Want a new blanket, but cannot afford to buy one? Here’s 3 ways to get an inexpensive fleece blanket, ranging from “no sew” to “minimal sew” options.
The first thing you’ll need is your material. I recommend polar fleece, brushed wool, or any other fabric of a suitable weight and thickness for your requirements.
Unless you have a specialty fabric store nearby, chances are your width will be determined by the maximum width you can buy. Measure the bed you wish to cover, and add an allowance at the sides and bottom for the blanket to drape over the edge.
As an example, a standard double bed mattress is approximately 74″ by 57″ (or 1880 cm by 1400cm). I would generally allow around 4″ allowance (or 10 cm) on 3 of the 4 sides. That means my fabric would need to be 77″ by 63″ (or 1890 cm by 1420 cm).
The No Sew Method
The simplest blanket to make without sewing is a fringed blanket.
Two of your 4 sides will have “selvedge” edges – this means that they have been treated so that they will not fray or curl. Leave these edges alone.
With your other two edges, take some masking tape, and place it along the edge of your fabric approximately 2″ (or 5 cm) from the edge. Now cut your fringe along the entire length of each edge up to the masking tape. Be sure to use sharp scissors, and not cut beyond the start of your masking tape.
The Manual Sewing Method
The manual sewing method involves doing a wide blanket stitch around the entire outside of your fabric. Use fine wool in a contrasting or darker shade to add extra oomph!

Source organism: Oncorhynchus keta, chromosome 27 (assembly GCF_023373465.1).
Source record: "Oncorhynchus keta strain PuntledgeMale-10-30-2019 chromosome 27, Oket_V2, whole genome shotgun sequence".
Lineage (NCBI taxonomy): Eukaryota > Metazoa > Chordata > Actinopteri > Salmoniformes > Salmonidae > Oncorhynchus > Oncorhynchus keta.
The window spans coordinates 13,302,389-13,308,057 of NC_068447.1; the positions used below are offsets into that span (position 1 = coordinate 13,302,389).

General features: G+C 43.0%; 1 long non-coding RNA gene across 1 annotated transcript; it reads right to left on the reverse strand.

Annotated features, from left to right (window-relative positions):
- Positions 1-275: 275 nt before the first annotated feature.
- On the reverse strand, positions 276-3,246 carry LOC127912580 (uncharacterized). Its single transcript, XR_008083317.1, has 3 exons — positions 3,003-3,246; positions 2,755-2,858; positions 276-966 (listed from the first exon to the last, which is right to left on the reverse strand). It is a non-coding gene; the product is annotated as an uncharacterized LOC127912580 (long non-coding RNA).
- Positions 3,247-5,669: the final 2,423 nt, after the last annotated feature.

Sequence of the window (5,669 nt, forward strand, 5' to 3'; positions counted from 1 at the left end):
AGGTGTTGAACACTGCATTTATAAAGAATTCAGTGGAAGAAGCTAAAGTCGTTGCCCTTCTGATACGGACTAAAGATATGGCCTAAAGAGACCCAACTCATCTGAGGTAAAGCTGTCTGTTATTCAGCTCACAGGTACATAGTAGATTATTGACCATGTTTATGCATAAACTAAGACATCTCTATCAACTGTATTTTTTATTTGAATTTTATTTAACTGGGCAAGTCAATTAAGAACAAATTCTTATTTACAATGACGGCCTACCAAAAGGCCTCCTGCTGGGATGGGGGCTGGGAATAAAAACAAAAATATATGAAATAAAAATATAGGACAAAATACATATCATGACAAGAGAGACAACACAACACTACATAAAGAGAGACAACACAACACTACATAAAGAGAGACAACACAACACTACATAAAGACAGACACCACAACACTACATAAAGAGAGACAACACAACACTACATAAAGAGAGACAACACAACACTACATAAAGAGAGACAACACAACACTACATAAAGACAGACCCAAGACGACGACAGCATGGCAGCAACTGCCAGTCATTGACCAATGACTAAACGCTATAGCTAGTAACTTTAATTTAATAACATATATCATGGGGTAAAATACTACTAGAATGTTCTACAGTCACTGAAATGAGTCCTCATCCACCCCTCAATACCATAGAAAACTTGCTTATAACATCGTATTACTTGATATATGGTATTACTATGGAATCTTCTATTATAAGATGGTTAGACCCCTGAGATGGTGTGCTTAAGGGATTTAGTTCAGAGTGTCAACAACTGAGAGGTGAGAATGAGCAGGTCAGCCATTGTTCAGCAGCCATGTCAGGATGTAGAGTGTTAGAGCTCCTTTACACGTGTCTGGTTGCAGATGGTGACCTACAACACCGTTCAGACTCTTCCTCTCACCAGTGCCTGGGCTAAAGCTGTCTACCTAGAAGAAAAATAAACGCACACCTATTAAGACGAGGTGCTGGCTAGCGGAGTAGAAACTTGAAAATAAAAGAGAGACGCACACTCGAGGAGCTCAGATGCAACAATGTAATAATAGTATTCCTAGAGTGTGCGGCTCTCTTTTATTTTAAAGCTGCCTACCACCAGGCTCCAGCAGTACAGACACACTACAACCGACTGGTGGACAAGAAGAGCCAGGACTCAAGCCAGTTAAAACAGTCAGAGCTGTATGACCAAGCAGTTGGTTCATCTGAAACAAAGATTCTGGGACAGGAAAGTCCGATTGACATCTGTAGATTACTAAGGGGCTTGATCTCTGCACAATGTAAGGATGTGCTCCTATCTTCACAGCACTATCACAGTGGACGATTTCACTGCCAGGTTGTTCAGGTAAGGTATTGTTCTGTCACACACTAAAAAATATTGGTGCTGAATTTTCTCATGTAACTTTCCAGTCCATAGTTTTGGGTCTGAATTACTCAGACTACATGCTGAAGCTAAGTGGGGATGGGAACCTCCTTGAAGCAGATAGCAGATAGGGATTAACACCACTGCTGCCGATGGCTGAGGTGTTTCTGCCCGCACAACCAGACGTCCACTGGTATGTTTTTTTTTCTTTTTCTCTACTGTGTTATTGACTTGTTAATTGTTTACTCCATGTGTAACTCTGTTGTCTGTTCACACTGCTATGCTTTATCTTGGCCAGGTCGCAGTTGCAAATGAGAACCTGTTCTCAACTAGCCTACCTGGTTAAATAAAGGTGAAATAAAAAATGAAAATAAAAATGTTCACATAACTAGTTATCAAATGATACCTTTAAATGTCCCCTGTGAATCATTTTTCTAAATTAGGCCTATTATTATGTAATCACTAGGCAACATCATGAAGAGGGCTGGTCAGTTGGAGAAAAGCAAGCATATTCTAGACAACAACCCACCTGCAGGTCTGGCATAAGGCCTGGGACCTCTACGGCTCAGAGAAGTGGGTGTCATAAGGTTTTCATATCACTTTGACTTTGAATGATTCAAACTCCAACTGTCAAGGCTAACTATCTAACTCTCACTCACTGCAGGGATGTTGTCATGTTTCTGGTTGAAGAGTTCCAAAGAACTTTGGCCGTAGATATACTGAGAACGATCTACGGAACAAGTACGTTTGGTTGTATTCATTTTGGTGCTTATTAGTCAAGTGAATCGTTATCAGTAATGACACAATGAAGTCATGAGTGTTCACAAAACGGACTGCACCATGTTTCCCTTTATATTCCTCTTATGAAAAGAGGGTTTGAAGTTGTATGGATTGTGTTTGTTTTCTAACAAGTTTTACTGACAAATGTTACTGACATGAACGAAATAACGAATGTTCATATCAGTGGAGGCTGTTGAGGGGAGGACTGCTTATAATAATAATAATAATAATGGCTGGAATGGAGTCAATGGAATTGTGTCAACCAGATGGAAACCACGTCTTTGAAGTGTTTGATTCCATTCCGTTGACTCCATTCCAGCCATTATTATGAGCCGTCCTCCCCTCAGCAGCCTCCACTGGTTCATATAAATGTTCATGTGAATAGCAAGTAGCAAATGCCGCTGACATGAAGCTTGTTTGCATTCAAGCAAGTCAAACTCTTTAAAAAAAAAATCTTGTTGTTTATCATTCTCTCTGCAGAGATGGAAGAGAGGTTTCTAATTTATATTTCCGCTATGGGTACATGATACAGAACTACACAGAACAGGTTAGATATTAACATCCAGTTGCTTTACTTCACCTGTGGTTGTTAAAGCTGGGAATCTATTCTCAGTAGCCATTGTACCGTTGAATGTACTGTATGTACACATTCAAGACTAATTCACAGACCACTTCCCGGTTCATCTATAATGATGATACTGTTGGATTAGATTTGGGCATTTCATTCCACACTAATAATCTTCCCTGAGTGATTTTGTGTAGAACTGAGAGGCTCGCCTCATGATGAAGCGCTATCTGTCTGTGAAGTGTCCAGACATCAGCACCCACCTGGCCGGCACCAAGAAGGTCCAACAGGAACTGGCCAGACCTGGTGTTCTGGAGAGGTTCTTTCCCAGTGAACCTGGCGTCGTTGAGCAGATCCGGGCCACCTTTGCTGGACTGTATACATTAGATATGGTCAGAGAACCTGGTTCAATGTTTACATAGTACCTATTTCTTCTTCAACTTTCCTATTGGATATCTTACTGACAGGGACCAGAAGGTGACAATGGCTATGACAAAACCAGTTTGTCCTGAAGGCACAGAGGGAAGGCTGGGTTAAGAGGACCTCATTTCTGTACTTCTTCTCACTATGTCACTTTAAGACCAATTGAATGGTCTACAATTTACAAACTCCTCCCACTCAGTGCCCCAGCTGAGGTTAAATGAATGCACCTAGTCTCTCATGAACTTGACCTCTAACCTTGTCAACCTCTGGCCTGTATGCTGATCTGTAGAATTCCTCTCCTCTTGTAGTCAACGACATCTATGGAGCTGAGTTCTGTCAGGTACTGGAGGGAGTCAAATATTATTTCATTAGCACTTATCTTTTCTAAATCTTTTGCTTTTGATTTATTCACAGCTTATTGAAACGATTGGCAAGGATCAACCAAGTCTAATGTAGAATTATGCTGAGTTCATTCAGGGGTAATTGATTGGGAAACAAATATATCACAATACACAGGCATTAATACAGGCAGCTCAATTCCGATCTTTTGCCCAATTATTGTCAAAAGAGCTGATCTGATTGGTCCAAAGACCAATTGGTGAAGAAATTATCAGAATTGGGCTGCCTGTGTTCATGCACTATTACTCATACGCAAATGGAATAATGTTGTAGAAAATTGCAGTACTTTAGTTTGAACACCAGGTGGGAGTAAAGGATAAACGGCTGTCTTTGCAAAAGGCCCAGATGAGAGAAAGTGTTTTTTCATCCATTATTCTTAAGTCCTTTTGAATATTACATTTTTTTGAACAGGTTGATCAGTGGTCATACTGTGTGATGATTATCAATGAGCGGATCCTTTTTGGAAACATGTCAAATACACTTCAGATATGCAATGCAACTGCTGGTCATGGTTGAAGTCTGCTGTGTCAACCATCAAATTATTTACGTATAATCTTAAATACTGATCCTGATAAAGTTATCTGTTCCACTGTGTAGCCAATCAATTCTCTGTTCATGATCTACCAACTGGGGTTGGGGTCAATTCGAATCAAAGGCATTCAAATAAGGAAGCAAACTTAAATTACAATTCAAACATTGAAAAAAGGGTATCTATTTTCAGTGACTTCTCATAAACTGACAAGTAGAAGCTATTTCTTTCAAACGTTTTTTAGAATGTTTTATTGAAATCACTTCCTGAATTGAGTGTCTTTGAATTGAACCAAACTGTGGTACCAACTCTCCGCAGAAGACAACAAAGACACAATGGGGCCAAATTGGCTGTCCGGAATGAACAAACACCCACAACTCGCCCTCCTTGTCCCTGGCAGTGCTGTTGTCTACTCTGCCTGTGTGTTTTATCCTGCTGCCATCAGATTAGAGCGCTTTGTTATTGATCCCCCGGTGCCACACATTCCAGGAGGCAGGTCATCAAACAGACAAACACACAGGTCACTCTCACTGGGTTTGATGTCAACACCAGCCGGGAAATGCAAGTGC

The Little Bit of Sewing Method
My favourite method for creating blankets is to use some wide ribbon or satin fabric in a matching colour to edge my blankets (like a woolen blanket). This is very simple to do, but is a little more expensive as you will require a long piece of ribbon or matching fabric about 3½” to 4″ wide (or 9 – 10 cm).
Simply cut the fabric or ribbon to length (one piece for each side) and stitch to the blanket about 1½” from the edge. Now turn over the blanket, and fold the ribbon over and pin in place. Make sure when pinning that you get the new seam as close as possible to the other seam. Now stitch in place and you’re done!
Diane Ellis has been sewing since she was very young and got her first sewing machine at 6 years old (albeit a miniature one!). She sews purely for friends and family, and enjoys making her own patterns, and using her skills to decorate her home. She is the co-author of the website Sewing4Dummies.com